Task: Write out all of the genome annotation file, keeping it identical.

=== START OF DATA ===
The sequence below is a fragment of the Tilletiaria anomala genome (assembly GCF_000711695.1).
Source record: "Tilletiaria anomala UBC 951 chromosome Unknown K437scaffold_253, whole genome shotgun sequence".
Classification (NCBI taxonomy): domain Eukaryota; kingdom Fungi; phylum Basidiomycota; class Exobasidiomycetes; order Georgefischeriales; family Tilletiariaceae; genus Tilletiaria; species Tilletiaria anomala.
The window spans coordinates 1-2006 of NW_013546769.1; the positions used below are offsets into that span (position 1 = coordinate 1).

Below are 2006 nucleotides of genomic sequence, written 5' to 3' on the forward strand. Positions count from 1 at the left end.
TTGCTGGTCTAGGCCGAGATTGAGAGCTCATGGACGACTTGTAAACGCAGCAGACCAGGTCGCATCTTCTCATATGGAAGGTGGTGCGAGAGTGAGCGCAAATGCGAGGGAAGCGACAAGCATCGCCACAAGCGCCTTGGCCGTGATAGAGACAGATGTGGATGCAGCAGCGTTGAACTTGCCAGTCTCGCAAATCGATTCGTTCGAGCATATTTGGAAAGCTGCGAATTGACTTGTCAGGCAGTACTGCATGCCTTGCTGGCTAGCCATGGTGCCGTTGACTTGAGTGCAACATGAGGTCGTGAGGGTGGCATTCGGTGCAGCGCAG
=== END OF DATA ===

The sequence below is a fragment of the Tilletiaria anomala genome (assembly GCF_000711695.1).
Source record: "Tilletiaria anomala UBC 951 chromosome Unknown K437scaffold_253, whole genome shotgun sequence".
Classification (NCBI taxonomy): domain Eukaryota; kingdom Fungi; phylum Basidiomycota; class Exobasidiomycetes; order Georgefischeriales; family Tilletiariaceae; genus Tilletiaria; species Tilletiaria anomala.
The window spans coordinates 1-2006 of NW_013546769.1; the positions used below are offsets into that span (position 1 = coordinate 1).

Below are 2006 nucleotides of genomic sequence, written 5' to 3' on the forward strand. Positions count from 1 at the left end.
TTGCTGGTCTAGGCCGAGATTGAGAGCTCATGGACGACTTGTAAACGCAGCAGACCAGGTCGCATCTTCTCATATGGAAGGTGGTGCGAGAGTGAGCGCAAATGCGAGGGAAGCGACAAGCATCGCCACAAGCGCCTTGGCCGTGATAGAGACAGATGTGGATGCAGCAGCGTTGAACTTGCCAGTCTCGCAAATCGATTCGTTCGAGCATATTTGGAAAGCTGCGAATTGACTTGTCAGGCAGTACTGCATGCCTTGCTGGCTAGCCATGGTGCCGTTGACTTGAGTGCAACATGAGGTCGTGAGGGTGGCATTCGGTGCAGCGCAG